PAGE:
Matthias Ihme Department of Mechanical Engineering Stanford
Department of Mechanical Engineering
To enable to successful implementation of alternative jet fuels in aviation gas turbines, testing in combustor rigs and engines is required to evaluate the fuel performance on combustion stability, relight, and lean blow-out characteristics. Currently, these certification processes largely involve experimental testing, and the enormous potential of computational methods has been recognized in shortening test-time and reducing cost of these certification processes. However, enabling the accurate prediction of fuel effects on combustion performance, stability, and emissions requires overcoming several numerical, physical and modeling challenges. This presentation provides a comprehensive overview of a computational modeling effort, supported through the FAA National Jet Fuels Combustion Program, in developing and assessing high-fidelity modeling tools for the characterization of alternative fuels in gas-turbine engines. These modeling tools combine large-eddy simulations with advanced numerical models for predicting critical combustion-physical processes, involving liquid-fuel injection, breakup, evaporation, ignition, and turbulence/chemistry interaction. After describing these models, simulations results in application to a gas-turbine combustor are presents. Comparisons with experimental data are performed to examine to accuracy of these modeling tools and to assess the sensitivity of different alternative fuels on the lean blow-out behavior.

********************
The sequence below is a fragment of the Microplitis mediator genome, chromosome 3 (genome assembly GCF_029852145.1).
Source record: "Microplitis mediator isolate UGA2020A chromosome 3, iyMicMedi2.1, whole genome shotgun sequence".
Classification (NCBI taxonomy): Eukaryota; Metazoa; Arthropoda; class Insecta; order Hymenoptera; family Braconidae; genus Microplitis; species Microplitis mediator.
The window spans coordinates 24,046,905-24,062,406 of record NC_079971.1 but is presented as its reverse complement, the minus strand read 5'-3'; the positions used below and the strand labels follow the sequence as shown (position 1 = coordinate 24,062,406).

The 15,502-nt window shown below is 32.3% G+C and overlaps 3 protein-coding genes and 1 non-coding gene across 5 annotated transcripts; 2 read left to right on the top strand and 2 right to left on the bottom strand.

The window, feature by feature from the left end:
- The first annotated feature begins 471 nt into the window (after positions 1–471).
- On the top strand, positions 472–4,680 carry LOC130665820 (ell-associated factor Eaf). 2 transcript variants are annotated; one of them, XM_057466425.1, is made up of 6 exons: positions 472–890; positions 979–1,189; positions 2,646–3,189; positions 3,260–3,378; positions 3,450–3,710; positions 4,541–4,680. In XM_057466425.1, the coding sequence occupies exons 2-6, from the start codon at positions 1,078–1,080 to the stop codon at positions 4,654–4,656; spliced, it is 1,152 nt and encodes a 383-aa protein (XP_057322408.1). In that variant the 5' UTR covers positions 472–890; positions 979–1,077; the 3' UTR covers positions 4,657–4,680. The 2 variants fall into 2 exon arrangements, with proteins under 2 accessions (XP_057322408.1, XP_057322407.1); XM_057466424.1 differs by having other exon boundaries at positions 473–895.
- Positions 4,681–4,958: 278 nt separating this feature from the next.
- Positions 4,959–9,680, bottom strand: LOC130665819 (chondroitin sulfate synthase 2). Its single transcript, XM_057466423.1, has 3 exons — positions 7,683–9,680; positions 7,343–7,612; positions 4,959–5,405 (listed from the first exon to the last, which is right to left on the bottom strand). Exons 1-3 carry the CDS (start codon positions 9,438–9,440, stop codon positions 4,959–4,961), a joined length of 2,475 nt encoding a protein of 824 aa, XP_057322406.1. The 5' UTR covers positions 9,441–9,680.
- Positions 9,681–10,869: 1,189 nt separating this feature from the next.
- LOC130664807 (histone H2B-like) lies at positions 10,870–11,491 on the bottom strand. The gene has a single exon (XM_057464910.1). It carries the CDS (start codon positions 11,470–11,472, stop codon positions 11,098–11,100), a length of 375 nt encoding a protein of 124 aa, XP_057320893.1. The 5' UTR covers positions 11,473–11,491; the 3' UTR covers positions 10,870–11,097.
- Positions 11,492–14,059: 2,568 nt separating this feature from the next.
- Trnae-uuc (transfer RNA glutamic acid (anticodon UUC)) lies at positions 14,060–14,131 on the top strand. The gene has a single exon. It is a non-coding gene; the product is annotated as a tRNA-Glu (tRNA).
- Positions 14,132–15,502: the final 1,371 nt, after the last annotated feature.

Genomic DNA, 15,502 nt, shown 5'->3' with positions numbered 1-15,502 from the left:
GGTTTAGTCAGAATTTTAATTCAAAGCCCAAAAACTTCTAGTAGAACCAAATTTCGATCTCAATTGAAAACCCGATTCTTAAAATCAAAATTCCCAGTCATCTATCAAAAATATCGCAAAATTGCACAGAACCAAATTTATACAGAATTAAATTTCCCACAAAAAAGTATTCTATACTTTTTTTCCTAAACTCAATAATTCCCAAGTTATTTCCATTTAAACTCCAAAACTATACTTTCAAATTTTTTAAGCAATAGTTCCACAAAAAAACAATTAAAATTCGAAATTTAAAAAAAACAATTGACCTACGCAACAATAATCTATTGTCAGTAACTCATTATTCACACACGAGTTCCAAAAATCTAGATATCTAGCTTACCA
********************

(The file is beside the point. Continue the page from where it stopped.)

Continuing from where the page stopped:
Matthias Ihme is Associate Professor in the Department of Mechanical Engineering at Stanford University. He holds a BSc. degree in Mechanical Engineering and a MSc. degree in Computational Engineering. In 2008, he received his Ph.D. in Mechanical Engineering from Stanford. After being on the faculty of the Aerospace Engineering Department at the University of Michigan for five years, he returned to Stanford in 2013. He is a recipient of the NSF CAREER Award (2009), the ONR Young Investigator Award (2010), the AFOSR Young Investigator Award (2010), and the NASA Early Career Faculty Award (2015). His research interests are broadly on the computational modeling of reacting flows, the development of high-order numerical methods, and the investigation of advanced combustion concepts. engines, advanced models for turbulent sooting flames, electrical field effects on flames, and combustion characteristics of high hydrogen content fuels for advanced gas turbine applications.
Politecnico di Milano
15 September 2017
Aula 9.0.2 (ex C.G.2) , Campus Leonardo
P.zza Leonardo da Vinci 32 20133 Milano